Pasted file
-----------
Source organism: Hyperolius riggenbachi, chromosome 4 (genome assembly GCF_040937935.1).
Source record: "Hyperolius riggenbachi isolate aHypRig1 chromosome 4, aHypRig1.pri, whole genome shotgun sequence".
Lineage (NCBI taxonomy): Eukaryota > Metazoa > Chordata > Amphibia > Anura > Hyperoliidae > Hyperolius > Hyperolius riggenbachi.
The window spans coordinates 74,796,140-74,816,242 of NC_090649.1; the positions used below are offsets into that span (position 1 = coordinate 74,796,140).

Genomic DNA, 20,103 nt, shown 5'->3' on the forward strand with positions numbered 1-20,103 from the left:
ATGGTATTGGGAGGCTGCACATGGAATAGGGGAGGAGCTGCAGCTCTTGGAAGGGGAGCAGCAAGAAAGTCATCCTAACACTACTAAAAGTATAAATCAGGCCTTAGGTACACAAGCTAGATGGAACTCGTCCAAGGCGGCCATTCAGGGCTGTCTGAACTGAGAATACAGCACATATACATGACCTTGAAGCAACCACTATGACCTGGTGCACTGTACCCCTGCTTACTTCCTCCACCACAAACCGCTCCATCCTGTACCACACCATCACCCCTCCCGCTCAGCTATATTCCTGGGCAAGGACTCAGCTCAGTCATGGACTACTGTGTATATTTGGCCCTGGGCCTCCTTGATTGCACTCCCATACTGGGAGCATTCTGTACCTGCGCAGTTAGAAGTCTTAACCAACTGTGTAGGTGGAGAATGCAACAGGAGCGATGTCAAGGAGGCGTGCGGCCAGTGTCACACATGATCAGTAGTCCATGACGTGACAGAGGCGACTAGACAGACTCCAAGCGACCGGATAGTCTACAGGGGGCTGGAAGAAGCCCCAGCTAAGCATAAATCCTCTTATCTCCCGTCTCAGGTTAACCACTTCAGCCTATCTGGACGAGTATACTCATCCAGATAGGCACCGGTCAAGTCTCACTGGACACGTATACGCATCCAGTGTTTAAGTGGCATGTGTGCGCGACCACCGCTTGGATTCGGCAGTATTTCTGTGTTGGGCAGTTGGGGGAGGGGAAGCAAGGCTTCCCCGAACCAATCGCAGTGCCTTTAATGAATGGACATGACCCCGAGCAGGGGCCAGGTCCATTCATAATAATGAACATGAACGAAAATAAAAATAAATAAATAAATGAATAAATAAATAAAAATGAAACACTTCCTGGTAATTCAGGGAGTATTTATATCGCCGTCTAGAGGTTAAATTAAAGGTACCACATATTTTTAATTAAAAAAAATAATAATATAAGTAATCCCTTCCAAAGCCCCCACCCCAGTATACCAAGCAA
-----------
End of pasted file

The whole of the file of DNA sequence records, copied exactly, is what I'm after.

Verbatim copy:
Source organism: Hyperolius riggenbachi, chromosome 4 (genome assembly GCF_040937935.1).
Source record: "Hyperolius riggenbachi isolate aHypRig1 chromosome 4, aHypRig1.pri, whole genome shotgun sequence".
Lineage (NCBI taxonomy): Eukaryota > Metazoa > Chordata > Amphibia > Anura > Hyperoliidae > Hyperolius > Hyperolius riggenbachi.
The window spans coordinates 74,796,140-74,816,242 of NC_090649.1; the positions used below are offsets into that span (position 1 = coordinate 74,796,140).

Genomic DNA, 20,103 nt, shown 5'->3' on the forward strand with positions numbered 1-20,103 from the left:
ATGGTATTGGGAGGCTGCACATGGAATAGGGGAGGAGCTGCAGCTCTTGGAAGGGGAGCAGCAAGAAAGTCATCCTAACACTACTAAAAGTATAAATCAGGCCTTAGGTACACAAGCTAGATGGAACTCGTCCAAGGCGGCCATTCAGGGCTGTCTGAACTGAGAATACAGCACATATACATGACCTTGAAGCAACCACTATGACCTGGTGCACTGTACCCCTGCTTACTTCCTCCACCACAAACCGCTCCATCCTGTACCACACCATCACCCCTCCCGCTCAGCTATATTCCTGGGCAAGGACTCAGCTCAGTCATGGACTACTGTGTATATTTGGCCCTGGGCCTCCTTGATTGCACTCCCATACTGGGAGCATTCTGTACCTGCGCAGTTAGAAGTCTTAACCAACTGTGTAGGTGGAGAATGCAACAGGAGCGATGTCAAGGAGGCGTGCGGCCAGTGTCACACATGATCAGTAGTCCATGACGTGACAGAGGCGACTAGACAGACTCCAAGCGACCGGATAGTCTACAGGGGGCTGGAAGAAGCCCCAGCTAAGCATAAATCCTCTTATCTCCCGTCTCAGGTTAACCACTTCAGCCTATCTGGACGAGTATACTCATCCAGATAGGCACCGGTCAAGTCTCACTGGACACGTATACGCATCCAGTGTTTAAGTGGCATGTGTGCGCGACCACCGCTTGGATTCGGCAGTATTTCTGTGTTGGGCAGTTGGGGGAGGGGAAGCAAGGCTTCCCCGAACCAATCGCAGTGCCTTTAATGAATGGACATGACCCCGAGCAGGGGCCAGGTCCATTCATAATAATGAACATGAACGAAAATAAAAATAAATAAATAAATGAATAAATAAATAAAAATGAAACACTTCCTGGTAATTCAGGGAGTATTTATATCGCCGTCTAGAGGTTAAATTAAAGGTACCACATATTTTTAATTAAAAAAAATAATAATATAAGTAATCCCTTCCAAAGCCCCCACCCCAGTATACCAAGCAA